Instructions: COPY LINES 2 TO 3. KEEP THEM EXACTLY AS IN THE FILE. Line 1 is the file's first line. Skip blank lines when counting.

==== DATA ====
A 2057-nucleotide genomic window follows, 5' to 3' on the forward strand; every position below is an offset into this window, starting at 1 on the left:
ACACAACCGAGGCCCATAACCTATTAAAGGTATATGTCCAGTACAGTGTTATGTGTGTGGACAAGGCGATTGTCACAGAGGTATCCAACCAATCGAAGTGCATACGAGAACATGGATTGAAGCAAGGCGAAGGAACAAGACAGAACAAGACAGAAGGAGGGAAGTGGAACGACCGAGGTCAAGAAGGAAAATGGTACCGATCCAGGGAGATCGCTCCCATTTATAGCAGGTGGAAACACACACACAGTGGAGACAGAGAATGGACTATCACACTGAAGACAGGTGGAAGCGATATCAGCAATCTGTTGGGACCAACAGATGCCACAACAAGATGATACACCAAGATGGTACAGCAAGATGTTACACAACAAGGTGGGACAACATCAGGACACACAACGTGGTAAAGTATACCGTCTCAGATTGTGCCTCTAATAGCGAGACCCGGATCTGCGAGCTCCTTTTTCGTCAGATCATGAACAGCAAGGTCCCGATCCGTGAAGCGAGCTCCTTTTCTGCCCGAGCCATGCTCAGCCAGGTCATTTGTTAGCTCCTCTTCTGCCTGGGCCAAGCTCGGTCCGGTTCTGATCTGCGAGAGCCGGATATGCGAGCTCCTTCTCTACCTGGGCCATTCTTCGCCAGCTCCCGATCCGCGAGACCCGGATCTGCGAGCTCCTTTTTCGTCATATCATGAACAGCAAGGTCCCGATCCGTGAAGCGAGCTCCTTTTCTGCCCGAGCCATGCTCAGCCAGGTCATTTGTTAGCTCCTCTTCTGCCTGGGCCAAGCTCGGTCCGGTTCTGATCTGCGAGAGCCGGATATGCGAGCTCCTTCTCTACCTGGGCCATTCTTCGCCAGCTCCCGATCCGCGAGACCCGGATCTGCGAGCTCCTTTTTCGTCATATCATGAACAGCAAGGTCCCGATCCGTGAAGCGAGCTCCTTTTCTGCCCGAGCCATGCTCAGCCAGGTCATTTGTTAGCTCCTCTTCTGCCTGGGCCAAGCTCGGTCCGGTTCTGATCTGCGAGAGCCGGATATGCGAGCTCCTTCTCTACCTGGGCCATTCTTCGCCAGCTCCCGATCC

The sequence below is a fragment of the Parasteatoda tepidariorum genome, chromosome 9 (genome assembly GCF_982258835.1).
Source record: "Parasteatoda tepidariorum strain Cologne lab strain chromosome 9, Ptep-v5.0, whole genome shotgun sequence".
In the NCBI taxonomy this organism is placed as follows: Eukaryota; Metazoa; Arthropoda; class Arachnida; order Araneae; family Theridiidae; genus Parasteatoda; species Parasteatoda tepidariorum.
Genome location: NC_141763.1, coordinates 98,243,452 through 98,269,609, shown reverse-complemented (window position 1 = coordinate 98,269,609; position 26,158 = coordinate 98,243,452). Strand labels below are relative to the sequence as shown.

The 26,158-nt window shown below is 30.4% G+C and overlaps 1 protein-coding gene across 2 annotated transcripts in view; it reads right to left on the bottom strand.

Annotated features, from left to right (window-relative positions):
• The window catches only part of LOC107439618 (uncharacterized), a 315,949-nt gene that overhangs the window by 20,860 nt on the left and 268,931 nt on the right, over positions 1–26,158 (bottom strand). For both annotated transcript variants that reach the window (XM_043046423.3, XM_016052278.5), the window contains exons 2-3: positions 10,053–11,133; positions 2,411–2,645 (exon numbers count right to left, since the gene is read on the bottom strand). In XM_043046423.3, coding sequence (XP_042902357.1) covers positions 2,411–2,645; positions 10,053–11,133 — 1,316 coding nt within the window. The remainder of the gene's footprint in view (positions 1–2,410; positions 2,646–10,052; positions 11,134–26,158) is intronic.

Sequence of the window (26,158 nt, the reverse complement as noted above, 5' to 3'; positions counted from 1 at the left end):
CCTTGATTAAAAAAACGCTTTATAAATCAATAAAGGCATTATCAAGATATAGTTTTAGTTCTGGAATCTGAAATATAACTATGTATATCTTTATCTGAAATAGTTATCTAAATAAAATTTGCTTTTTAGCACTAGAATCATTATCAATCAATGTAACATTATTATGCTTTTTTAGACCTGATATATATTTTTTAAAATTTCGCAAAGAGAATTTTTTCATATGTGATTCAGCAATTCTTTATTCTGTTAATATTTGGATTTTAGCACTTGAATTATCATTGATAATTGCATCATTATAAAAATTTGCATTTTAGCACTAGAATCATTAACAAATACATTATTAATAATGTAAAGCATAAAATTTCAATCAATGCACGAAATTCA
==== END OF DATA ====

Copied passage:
ACACAACCGAGGCCCATAACCTATTAAAGGTATATGTCCAGTACAGTGTTATGTGTGTGGACAAGGCGATTGTCACAGAGGTATCCAACCAATCGAAGTGCATACGAGAACATGGATTGAAGCAAGGCGAAGGAACAAGACAGAACAAGACAGAAGGAGGGAAGTGGAACGACCGAGGTCAAGAAGGAAAATGGTACCGATCCAGGGAGATCGCTCCCATTTATAGCAGGTGGAAACACACACACAGTGGAGACAGAGAATGGACTATCACACTGAAGACAGGTGGAAGCGATATCAGCAATCTGTTGGGACCAACAGATGCCACAACAAGATGATACACCAAGATGGTACAGCAAGATGTTACACAACAAGGTGGGACAACATCAGGACACACAACGTGGTAAAGTATACCGTCTCAGATTGTGCCTCTAATAGCGAGACCCGGATCTGCGAGCTCCTTTTTCGTCAGATCATGAACAGCAAGGTCCCGATCCGTGAAGCGAGCTCCTTTTCTGCCCGAGCCATGCTCAGCCAGGTCATTTGTTAGCTCCTCTTCTGCCTGGGCCAAGCTCGGTCCGGTTCTGATCTGCGAGAGCCGGATATGCGAGCTCCTTCTCTACCTGGGCCATTCTTCGCCAGCTCCCGATCCGCGAGACCCGGATCTGCGAGCTCCTTTTTCGTCATATCATGAACAGCAAGGTCCCGATCCGTGAAGCGAGCTCCTTTTCTGCCCGAGCCATGCTCAGCCAGGTCATTTGTTAGCTCCTCTTCTGCCTGGGCCAAGCTCGGTCCGGTTCTGATCTGCGAGAGCCGGATATGCGAGCTCCTTCTCTACCTGGGCCATTCTTCGCCAGCTCCCGATCCGCGAGACCCGGATCTGCGAGCTCCTTTTTCGTCATATCATGAACAGCAAGGTCCCGATCCGTGAAGCGAGCTCCTTTTCTGCCCGAGCCATGCTCAGCCAGGTCATTTGTTAGCTCCTCTTCTGCCTGGGCCAAGCTCGGTCCGGTTCTGATCTGCGAGAGCCGGATATGCGAGCTCCTTCTCTACCTGGGCCATTCTTCGCCAGCTCCCGATCC

The sequence below is a fragment of the Parasteatoda tepidariorum genome, chromosome 9 (genome assembly GCF_982258835.1).